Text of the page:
As the government reviews a European Commission preliminary report on whether Cambodia should retain its Everything-but-Arms preferential trade status, Prime Minister Hun Sen has said that the Kingdom has strong financial foundations to sustain itself with or without the EBA.
“Someone said we will suffer if the EBA is withdrawn,” Mr Hun Sen said at a graduation ceremony in Phnom Penh. “There will be no suffering because we do not depend on the EBA, most of our income comes from tax collection.”
He said the government has managed to earn extra income from taxing various sectors, such as tourism and visa fees.
“Currently, we have $3 billion in our national budget. The most difficult job for a Prime Minister is when we do not have money in hand,” Mr Hun Sen said. “We have already passed that difficulty.”
“In the past, some civil servants did not receive payments on time. It took 60 days before you can receive a salary,” he added.
The EU is Cambodia’s biggest market for textile and garment products with duty-free access under the EBA.
The EU market accounts for about 40 percent of Cambodia’s exports. Between 2011 and 2016 exports to the EU rose by 227 percent, reaching $5.77 billion in value in 2017.
The Kingdom’s preferential trade status with the European bloc is currently under review by the EC over perceived setbacks to human rights and democracy following the dissolution of the opposition CNRP.
The EC in a statement last week said the preliminary report, which outlined findings that triggered an investigation in February, was finalised and sent to the government. The government now has one month to respond before a final decision is made in February 2020.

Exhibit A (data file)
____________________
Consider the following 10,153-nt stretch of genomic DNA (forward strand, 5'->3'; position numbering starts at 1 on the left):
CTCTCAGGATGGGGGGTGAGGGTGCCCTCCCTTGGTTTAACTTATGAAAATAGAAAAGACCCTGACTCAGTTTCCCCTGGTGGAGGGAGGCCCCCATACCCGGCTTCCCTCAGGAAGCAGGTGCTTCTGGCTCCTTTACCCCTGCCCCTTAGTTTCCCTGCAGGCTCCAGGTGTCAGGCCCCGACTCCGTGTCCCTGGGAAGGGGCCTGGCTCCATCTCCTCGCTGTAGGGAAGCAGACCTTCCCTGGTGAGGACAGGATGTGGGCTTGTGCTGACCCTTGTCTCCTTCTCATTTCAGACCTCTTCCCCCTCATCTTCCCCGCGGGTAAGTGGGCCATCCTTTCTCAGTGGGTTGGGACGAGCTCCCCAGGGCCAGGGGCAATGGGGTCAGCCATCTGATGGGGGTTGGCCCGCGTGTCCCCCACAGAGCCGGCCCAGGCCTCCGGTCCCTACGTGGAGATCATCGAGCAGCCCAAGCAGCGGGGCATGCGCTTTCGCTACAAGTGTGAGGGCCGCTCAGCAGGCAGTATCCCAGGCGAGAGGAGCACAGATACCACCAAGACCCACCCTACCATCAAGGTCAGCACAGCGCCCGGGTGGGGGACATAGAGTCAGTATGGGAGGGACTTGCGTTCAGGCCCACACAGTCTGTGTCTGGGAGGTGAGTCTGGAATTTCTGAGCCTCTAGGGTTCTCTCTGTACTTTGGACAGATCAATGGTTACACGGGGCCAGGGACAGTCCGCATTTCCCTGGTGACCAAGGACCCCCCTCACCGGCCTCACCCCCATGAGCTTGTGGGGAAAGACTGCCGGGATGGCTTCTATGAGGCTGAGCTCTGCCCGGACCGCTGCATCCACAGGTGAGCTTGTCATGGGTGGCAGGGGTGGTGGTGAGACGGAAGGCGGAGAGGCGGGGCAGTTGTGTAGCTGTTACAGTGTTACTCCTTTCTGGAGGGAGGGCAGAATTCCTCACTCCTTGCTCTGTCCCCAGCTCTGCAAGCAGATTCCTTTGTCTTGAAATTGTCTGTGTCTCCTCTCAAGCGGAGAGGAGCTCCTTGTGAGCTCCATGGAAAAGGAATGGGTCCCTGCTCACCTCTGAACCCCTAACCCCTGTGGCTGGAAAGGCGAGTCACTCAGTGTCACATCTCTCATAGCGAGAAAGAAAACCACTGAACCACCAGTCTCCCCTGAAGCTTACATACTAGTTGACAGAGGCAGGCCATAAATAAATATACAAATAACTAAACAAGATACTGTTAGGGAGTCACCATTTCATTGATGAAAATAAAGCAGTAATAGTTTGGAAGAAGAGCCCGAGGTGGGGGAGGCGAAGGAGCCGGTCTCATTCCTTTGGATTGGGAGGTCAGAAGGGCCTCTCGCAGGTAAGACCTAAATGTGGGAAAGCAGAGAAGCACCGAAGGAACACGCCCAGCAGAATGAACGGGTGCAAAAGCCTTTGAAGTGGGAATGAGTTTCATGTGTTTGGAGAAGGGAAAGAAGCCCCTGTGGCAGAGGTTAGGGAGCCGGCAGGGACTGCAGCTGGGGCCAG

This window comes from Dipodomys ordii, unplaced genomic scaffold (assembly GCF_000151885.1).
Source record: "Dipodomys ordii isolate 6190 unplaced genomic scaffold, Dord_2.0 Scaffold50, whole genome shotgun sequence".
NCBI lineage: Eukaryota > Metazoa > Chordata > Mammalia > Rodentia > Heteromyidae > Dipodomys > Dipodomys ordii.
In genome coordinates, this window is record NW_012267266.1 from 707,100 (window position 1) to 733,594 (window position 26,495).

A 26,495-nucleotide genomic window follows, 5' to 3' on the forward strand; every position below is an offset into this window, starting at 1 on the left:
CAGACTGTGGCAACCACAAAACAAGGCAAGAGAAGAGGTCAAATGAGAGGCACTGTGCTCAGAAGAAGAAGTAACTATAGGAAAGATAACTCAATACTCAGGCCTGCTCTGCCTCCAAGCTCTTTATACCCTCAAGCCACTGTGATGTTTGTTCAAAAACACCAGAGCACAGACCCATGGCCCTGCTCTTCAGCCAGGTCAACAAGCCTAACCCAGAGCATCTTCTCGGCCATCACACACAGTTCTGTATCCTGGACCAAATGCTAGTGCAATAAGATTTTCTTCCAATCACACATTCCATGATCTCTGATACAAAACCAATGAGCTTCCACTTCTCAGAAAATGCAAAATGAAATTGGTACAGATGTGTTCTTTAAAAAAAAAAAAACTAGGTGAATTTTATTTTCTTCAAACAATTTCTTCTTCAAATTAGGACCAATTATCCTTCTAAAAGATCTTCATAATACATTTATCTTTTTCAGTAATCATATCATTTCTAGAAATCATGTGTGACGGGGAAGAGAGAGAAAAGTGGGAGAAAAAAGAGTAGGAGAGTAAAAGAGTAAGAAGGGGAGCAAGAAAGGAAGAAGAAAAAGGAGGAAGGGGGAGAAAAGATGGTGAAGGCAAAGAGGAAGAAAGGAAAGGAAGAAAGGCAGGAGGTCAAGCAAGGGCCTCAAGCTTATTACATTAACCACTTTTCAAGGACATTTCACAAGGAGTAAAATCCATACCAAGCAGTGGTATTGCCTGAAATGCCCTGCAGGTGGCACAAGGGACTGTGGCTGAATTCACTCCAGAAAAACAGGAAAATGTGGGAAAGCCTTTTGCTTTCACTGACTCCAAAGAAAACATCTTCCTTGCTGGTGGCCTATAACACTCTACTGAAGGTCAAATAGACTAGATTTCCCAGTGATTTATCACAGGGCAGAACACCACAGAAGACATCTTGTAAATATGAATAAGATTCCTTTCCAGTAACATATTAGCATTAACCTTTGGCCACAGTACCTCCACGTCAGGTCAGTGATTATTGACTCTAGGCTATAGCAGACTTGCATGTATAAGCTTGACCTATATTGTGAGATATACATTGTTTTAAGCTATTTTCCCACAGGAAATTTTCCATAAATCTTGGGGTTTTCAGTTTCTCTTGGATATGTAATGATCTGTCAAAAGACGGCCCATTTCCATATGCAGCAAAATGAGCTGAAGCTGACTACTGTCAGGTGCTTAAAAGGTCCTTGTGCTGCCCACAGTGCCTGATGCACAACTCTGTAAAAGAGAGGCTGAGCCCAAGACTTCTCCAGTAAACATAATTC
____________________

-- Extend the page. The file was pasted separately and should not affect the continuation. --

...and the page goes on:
Cecilia Malmström, the EU commissioner for trade, also tweeted that there are still concerns regarding human rights issues in the Kingdom as the report was handed over to the government.
“We are very concerned about the human rights situation there,” she said. “Cambodians now have one month to respond and we will make our final decision next year.”
Government officials argue no rights were violated during the dissolution of the former opposition party and have accused the EU of attempting to meddle in the Kingdom’s internal affairs by threatening to withdraw the EBA.
Koy Kuong, spokesman for the Foreign Affairs Ministry, previously said the EC’s preliminary report is currently under review and the government will respond by December 12.
“Our officials need time to go through the report in detail and see what the areas of concern are before we respond and explain,” Mr Kuong said.
Moeun Tola, executive director of the Centre for Alliance of Labour and Human Rights, yesterday said the Kingdom would suffer without the EBA because it allows “golden opportunities” for Cambodian imports.
“The EBA helps us compete in the EU market. Without it, prices would severely increase, making penetrating the EU market more difficult for investors,” Mr Tola said. “The EBA helps by reducing base prices while saving about $700 million per year in taxes.”
“The ones who would suffer are garment workers; most of our garment workers took loans from microfinance institutions, so if they lost their job, they would be faced with trouble,” he added.